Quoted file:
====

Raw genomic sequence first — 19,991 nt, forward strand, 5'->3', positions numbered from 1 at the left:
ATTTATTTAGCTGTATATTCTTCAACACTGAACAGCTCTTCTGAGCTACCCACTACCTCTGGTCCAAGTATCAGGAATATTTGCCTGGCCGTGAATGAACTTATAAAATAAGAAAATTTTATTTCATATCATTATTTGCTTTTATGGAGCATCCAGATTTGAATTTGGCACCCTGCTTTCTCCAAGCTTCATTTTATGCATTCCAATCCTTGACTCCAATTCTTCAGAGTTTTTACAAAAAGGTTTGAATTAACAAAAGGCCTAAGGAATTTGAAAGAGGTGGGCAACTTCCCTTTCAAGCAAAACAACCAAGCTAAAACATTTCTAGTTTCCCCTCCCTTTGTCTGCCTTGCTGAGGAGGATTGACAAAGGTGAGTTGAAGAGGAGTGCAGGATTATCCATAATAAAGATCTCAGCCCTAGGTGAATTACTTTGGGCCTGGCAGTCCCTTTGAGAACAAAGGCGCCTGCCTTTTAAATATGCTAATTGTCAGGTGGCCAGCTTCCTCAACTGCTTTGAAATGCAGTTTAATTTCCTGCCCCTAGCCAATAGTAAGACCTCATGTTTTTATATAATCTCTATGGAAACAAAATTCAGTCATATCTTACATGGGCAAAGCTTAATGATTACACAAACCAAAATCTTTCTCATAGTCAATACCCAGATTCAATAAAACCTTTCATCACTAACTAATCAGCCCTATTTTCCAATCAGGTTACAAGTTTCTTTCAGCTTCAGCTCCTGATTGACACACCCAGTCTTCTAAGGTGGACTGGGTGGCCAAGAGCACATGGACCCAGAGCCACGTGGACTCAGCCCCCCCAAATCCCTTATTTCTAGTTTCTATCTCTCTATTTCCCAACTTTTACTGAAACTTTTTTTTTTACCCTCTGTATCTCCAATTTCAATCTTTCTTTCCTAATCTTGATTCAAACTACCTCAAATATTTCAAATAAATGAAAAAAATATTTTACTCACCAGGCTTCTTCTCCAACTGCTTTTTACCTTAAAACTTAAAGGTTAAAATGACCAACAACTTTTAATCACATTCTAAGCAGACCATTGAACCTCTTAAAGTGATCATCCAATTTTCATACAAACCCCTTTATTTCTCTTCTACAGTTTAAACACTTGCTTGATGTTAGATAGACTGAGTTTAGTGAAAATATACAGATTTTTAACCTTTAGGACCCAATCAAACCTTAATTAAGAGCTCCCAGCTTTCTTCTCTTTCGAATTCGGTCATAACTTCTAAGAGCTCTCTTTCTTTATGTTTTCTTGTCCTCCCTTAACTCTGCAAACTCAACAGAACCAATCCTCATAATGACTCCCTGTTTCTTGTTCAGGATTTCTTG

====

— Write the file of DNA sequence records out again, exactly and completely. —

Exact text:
Raw genomic sequence first — 19,991 nt, forward strand, 5'->3', positions numbered from 1 at the left:
ATTTATTTAGCTGTATATTCTTCAACACTGAACAGCTCTTCTGAGCTACCCACTACCTCTGGTCCAAGTATCAGGAATATTTGCCTGGCCGTGAATGAACTTATAAAATAAGAAAATTTTATTTCATATCATTATTTGCTTTTATGGAGCATCCAGATTTGAATTTGGCACCCTGCTTTCTCCAAGCTTCATTTTATGCATTCCAATCCTTGACTCCAATTCTTCAGAGTTTTTACAAAAAGGTTTGAATTAACAAAAGGCCTAAGGAATTTGAAAGAGGTGGGCAACTTCCCTTTCAAGCAAAACAACCAAGCTAAAACATTTCTAGTTTCCCCTCCCTTTGTCTGCCTTGCTGAGGAGGATTGACAAAGGTGAGTTGAAGAGGAGTGCAGGATTATCCATAATAAAGATCTCAGCCCTAGGTGAATTACTTTGGGCCTGGCAGTCCCTTTGAGAACAAAGGCGCCTGCCTTTTAAATATGCTAATTGTCAGGTGGCCAGCTTCCTCAACTGCTTTGAAATGCAGTTTAATTTCCTGCCCCTAGCCAATAGTAAGACCTCATGTTTTTATATAATCTCTATGGAAACAAAATTCAGTCATATCTTACATGGGCAAAGCTTAATGATTACACAAACCAAAATCTTTCTCATAGTCAATACCCAGATTCAATAAAACCTTTCATCACTAACTAATCAGCCCTATTTTCCAATCAGGTTACAAGTTTCTTTCAGCTTCAGCTCCTGATTGACACACCCAGTCTTCTAAGGTGGACTGGGTGGCCAAGAGCACATGGACCCAGAGCCACGTGGACTCAGCCCCCCCAAATCCCTTATTTCTAGTTTCTATCTCTCTATTTCCCAACTTTTACTGAAACTTTTTTTTTTACCCTCTGTATCTCCAATTTCAATCTTTCTTTCCTAATCTTGATTCAAACTACCTCAAATATTTCAAATAAATGAAAAAAATATTTTACTCACCAGGCTTCTTCTCCAACTGCTTTTTACCTTAAAACTTAAAGGTTAAAATGACCAACAACTTTTAATCACATTCTAAGCAGACCATTGAACCTCTTAAAGTGATCATCCAATTTTCATACAAACCCCTTTATTTCTCTTCTACAGTTTAAACACTTGCTTGATGTTAGATAGACTGAGTTTAGTGAAAATATACAGATTTTTAACCTTTAGGACCCAATCAAACCTTAATTAAGAGCTCCCAGCTTTCTTCTCTTTCGAATTCGGTCATAACTTCTAAGAGCTCTCTTTCTTTATGTTTTCTTGTCCTCCCTTAACTCTGCAAACTCAACAGAACCAATCCTCATAATGACTCCCTGTTTCTTGTTCAGGATTTCTTG